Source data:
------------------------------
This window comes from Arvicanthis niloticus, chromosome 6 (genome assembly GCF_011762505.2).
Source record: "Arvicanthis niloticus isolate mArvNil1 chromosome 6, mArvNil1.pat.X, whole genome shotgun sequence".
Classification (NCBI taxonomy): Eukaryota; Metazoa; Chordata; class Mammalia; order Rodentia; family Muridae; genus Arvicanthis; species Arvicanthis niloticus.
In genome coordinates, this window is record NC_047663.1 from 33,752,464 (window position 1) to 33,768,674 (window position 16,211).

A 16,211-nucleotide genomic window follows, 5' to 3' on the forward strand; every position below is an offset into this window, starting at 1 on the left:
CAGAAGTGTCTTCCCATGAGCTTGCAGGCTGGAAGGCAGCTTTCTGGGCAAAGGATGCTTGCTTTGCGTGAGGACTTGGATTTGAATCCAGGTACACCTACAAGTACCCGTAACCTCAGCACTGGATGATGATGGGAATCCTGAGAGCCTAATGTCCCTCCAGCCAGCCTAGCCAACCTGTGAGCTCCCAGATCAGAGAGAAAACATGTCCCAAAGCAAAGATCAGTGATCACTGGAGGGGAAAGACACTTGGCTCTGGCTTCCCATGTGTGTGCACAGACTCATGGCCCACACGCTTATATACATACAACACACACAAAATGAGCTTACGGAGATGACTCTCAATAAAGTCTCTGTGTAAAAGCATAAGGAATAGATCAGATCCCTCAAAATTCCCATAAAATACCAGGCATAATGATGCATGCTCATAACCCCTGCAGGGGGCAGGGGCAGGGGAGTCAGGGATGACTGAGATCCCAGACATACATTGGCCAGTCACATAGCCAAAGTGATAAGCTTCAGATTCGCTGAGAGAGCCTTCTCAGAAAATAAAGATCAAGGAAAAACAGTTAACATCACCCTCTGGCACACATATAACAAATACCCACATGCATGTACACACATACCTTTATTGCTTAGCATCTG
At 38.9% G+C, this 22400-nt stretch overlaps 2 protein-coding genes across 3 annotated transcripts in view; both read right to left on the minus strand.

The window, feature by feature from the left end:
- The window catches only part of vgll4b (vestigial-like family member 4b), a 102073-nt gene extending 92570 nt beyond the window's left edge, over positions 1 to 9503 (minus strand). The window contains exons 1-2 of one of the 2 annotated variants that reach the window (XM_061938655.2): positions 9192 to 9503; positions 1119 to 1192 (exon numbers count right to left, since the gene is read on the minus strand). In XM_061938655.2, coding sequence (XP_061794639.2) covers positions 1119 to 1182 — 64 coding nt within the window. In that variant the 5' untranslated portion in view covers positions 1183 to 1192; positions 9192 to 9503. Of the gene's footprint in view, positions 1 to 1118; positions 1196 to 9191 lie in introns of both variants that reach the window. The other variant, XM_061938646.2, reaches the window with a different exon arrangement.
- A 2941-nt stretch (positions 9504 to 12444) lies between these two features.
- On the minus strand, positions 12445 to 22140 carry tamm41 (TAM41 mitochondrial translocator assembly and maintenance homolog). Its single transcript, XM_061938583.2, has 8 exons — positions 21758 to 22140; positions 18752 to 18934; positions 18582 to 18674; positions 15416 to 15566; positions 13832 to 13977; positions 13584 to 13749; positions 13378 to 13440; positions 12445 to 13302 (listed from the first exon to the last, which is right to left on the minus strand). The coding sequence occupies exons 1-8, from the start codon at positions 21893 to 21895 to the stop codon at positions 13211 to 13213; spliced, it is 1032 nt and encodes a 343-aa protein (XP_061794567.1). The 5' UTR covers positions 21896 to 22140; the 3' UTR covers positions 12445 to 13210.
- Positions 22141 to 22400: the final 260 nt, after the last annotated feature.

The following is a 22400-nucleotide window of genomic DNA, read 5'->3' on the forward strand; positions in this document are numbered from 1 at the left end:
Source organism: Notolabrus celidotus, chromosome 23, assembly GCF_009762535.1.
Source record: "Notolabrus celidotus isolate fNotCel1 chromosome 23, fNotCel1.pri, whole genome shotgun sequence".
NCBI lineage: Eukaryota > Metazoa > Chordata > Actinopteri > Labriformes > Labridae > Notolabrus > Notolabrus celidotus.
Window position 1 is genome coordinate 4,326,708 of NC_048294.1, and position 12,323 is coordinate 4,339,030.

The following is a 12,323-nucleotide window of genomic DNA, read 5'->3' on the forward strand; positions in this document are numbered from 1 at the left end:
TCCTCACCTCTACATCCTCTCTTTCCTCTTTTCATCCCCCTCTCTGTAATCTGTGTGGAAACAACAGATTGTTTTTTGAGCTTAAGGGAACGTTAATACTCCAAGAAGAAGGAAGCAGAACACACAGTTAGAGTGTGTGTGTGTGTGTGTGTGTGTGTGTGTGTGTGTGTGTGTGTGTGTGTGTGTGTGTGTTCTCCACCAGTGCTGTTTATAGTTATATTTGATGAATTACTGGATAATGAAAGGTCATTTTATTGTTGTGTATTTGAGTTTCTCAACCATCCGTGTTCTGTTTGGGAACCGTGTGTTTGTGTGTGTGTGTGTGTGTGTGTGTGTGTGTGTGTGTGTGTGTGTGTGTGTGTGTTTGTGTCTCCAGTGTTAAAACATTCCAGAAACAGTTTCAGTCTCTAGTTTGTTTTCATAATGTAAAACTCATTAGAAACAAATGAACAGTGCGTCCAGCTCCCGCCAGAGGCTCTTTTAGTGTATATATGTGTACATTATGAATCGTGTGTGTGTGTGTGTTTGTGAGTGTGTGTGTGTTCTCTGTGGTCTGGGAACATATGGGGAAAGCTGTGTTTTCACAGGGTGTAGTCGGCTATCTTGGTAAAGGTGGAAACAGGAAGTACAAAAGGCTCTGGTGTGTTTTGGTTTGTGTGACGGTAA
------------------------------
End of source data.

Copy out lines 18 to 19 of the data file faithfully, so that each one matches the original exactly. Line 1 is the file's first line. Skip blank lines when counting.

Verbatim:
The following is a 12,323-nucleotide window of genomic DNA, read 5'->3' on the forward strand; positions in this document are numbered from 1 at the left end:
TCCTCACCTCTACATCCTCTCTTTCCTCTTTTCATCCCCCTCTCTGTAATCTGTGTGGAAACAACAGATTGTTTTTTGAGCTTAAGGGAACGTTAATACTCCAAGAAGAAGGAAGCAGAACACACAGTTAGAGTGTGTGTGTGTGTGTGTGTGTGTGTGTGTGTGTGTGTGTGTGTGTGTGTGTGTGTGTGTTCTCCACCAGTGCTGTTTATAGTTATATTTGATGAATTACTGGATAATGAAAGGTCATTTTATTGTTGTGTATTTGAGTTTCTCAACCATCCGTGTTCTGTTTGGGAACCGTGTGTTTGTGTGTGTGTGTGTGTGTGTGTGTGTGTGTGTGTGTGTGTGTGTGTGTGTGTGTTTGTGTCTCCAGTGTTAAAACATTCCAGAAACAGTTTCAGTCTCTAGTTTGTTTTCATAATGTAAAACTCATTAGAAACAAATGAACAGTGCGTCCAGCTCCCGCCAGAGGCTCTTTTAGTGTATATATGTGTACATTATGAATCGTGTGTGTGTGTGTGTTTGTGAGTGTGTGTGTGTTCTCTGTGGTCTGGGAACATATGGGGAAAGCTGTGTTTTCACAGGGTGTAGTCGGCTATCTTGGTAAAGGTGGAAACAGGAAGTACAAAAGGCTCTGGTGTGTTTTGGTTTGTGTGACGGTAA